[cnn-photo-caption image=http://i.cdn.turner.com/cnn/2008/images/04/14/art.rosenfeld.ypwr.jpg caption=”Rachel Rosenfeld, 17, founded the R.S. Rosenfeld school in Srah Khvav village in Siem Reap province, Cambodia.”]During Rachel Rosenfeld’s junior year in high school, the unexpected happened. She developed a stomach condition that kept her out of school the whole year. While recovering, her sense of purpose changed after reading a New York Times article on the plight of young Cambodians.
The article followed a 17-year-old girl who most likely would have been forced into prostitution if she didn’t go to school. The problem was that there were no schools in the girl’s village. Rachel, now 17 herself, remembers how the story inspired her to write letters asking for donations so the girl could go to school.
After hundreds of letters were forwarded organically across the country, Rachel received $52,000 in donations. In December 2007, she attended the opening of the R.S. Rosenfeld School in Cambodia’s Siem Reap province. Now, 300 students there can get an education thanks to funding from an unexpected place.
Update: Watch the CNN.com Live interview
Thank you for taking the initiative to change the world. I am very curious how you were able to start a school in a country so far away. Did you receive support from the US government?
What grade levels does the school support?
Do students have to pay tuition or fees to attend?
How may I make a contribution?
How do you plan to sustain funding for the school?
Hi Rachel!! How did you go about soliciting donations? I want to raise moneyf or the starving people on Haiti who have to eat mud to survive and I’m not sure where to start.
Congratulations for your initiative.
How did you get the funds?
I read on CNN about the babies born in India and immediately killed if they are females. I would like to develop a program to save those baby girls.
I don’t know how to start, would you have any suggestions?
Hi! This article showed me that there will be some angels on the earth. I believe that you are the one of them Rachel. I’m from Poland so if I make a mistake in my comment please forgive me. I’m not so good in English 🙂 Good luck of your life way.
Hi rachel, Congratulations! you really impress the world what you’re doing now. I ‘ve been siem reap 5 months ago, so I really know how much happy the children now..what u did is touching everyone’s heart.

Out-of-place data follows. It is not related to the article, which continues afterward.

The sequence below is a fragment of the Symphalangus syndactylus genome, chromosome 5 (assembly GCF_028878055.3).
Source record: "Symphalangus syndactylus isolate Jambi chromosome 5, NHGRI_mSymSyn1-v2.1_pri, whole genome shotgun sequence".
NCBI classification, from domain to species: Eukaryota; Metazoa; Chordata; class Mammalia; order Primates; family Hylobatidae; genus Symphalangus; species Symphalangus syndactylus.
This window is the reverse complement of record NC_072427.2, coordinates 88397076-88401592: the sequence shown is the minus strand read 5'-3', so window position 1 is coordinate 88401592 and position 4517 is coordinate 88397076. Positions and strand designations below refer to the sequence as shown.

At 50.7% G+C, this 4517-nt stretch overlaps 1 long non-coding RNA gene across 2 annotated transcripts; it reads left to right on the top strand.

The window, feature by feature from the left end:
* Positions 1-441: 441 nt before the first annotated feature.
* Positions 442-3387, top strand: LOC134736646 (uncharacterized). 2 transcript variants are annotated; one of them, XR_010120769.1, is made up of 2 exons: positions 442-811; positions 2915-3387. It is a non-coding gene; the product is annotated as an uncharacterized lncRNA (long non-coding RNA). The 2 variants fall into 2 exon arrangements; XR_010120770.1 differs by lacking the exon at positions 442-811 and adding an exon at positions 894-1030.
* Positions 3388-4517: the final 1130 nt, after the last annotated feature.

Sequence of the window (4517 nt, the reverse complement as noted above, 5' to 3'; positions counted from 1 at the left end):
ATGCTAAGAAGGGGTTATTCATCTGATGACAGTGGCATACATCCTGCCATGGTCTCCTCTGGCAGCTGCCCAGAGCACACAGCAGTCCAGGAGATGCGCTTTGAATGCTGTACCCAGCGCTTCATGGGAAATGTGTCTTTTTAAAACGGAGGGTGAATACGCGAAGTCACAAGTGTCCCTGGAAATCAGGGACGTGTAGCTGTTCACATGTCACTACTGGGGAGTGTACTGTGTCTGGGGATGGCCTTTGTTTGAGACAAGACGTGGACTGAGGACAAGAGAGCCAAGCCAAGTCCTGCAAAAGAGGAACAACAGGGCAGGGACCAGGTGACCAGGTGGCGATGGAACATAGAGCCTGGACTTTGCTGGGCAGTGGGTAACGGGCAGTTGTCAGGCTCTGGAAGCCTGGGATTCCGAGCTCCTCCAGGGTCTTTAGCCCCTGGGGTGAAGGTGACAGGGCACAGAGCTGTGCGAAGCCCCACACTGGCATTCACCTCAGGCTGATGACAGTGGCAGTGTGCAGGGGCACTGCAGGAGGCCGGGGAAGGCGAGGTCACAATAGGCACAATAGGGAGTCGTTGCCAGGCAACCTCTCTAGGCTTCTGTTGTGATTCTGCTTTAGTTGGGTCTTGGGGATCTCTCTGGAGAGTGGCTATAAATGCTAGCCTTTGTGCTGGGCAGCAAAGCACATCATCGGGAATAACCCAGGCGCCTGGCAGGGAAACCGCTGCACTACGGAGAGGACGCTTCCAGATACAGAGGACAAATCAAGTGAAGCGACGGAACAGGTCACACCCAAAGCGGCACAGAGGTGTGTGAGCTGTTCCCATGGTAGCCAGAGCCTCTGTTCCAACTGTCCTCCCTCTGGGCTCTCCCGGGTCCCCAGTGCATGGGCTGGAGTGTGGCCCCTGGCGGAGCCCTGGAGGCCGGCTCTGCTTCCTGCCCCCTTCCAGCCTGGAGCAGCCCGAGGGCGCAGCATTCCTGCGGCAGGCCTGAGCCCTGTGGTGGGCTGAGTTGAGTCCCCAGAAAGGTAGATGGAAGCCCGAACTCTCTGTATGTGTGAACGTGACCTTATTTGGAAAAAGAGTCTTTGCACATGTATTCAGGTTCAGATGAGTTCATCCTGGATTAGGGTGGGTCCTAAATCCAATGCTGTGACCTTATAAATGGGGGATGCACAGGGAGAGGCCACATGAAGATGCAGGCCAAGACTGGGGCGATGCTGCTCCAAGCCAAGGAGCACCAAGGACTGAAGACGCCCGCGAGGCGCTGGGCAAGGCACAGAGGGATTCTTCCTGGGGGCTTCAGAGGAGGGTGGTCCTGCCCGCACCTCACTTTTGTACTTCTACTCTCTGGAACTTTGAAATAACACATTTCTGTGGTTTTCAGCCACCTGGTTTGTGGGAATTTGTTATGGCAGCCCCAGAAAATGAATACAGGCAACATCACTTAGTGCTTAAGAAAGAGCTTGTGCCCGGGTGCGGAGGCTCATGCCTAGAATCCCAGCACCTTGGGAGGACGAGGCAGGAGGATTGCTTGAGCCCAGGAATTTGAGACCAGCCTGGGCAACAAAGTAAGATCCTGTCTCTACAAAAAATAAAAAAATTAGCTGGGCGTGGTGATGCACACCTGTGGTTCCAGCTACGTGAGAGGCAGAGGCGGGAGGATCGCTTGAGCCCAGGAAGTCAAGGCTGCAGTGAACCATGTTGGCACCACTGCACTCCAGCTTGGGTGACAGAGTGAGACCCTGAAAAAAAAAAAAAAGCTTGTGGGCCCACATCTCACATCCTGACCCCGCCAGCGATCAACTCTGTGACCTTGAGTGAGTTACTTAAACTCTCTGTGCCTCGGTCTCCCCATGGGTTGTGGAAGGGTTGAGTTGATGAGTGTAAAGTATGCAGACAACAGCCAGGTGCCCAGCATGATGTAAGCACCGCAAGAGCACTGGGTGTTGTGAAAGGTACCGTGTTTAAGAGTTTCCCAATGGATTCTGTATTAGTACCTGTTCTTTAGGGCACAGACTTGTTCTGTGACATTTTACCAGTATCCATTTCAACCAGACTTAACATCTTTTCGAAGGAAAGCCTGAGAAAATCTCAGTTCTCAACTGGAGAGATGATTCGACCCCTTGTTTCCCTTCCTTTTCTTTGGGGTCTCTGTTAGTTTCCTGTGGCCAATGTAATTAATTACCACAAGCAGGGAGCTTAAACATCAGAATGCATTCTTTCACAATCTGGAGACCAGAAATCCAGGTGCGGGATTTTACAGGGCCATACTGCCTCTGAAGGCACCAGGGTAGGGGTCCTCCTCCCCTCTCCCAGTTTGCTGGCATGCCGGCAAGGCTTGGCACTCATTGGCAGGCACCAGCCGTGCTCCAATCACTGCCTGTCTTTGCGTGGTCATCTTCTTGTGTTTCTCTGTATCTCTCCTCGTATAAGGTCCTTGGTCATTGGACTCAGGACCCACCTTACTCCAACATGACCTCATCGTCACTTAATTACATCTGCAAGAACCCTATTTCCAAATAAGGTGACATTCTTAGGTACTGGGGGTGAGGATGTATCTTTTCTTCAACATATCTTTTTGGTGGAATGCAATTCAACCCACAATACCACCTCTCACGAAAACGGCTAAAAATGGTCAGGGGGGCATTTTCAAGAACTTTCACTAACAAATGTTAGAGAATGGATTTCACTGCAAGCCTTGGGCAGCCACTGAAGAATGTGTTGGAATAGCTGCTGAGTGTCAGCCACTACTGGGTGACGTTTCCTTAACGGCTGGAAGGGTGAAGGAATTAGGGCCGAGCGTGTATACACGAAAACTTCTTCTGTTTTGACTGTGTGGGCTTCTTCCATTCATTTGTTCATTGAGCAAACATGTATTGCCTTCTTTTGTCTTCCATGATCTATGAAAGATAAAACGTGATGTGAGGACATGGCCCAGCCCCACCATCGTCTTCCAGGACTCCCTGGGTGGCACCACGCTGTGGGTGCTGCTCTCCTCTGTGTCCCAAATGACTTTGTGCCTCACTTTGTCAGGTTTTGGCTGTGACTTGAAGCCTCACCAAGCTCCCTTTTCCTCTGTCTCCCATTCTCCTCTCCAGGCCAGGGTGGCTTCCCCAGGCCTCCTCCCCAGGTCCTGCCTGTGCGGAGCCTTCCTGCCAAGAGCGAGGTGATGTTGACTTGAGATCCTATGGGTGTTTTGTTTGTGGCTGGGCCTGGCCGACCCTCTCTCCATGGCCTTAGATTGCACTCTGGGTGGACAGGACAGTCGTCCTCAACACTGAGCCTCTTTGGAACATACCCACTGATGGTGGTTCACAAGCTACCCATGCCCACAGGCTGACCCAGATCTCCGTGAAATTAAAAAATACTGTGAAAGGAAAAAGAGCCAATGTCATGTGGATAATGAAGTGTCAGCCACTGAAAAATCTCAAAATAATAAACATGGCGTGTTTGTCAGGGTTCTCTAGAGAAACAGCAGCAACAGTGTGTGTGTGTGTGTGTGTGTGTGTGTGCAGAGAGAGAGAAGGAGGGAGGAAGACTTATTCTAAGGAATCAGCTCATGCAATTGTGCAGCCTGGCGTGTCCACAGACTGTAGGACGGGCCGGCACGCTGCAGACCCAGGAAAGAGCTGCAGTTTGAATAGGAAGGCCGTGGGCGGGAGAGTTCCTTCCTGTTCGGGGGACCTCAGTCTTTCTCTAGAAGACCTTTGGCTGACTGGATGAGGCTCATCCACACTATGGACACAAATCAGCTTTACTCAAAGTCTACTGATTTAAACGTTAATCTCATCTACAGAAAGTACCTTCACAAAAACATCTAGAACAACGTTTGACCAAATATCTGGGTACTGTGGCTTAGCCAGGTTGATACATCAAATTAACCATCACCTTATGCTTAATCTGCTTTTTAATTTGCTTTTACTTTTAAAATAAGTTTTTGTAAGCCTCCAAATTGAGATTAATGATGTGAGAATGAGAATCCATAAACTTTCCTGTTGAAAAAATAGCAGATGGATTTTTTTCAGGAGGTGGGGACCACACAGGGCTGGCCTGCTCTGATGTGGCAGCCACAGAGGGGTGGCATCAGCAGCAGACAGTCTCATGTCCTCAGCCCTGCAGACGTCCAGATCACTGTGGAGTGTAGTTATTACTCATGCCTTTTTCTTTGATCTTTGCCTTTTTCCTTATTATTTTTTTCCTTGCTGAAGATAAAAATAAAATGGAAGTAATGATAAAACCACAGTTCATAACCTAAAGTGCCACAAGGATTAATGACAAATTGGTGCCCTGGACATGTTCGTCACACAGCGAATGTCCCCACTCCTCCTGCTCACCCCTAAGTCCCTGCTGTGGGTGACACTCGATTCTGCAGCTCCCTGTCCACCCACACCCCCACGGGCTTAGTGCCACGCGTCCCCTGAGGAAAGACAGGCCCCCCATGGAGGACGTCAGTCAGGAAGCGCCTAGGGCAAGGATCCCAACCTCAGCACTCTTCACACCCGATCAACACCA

Can u tell me the scholl address? I might be visit the school someday.
Dear Rachel, Thank you for changing the world. Few people like you make a lot of difference to the entire world. May God Bless you and your family and may you succeed in every step you take.
Youre such an awesome person.Thanks for making a difference in the world.Many people love to talk about the difference they will make(including myself at times)but never quite get to what they would want to do.Because of people like you the world is still fabulous regardless of its faults!
Thank you! You have done a great thing for those children in Cambodia. The world is a better place, all because of your caring heart. I am currently studying to be a teacher and this is something that pushes me even more.
Hi!, Rachel…Congratulation…It feels me so please inside my heart when I see there are still people like you in this world who cares about others and who are ready to give there time. Sometimes I think if everyone does what you did we will be living in different world….world of love, security, comfort, and prosperity…please let me know what I can do… I really want to donate some money but do not know how…email is the best way to reach me.
Thank god for Rachel. Where would those Cambodians be without 17 year old American high school girls saving them? I
As a Cambodian-American, I am overjoyed and proud of what Rachel has done for Cambodian children. What I would like to ask is how she thinks more schools can be established for all Cambodian children? I have read about many organizations establishing schools in the countryside of Cambodia, but how can this be better organized or whatnot to help all the children?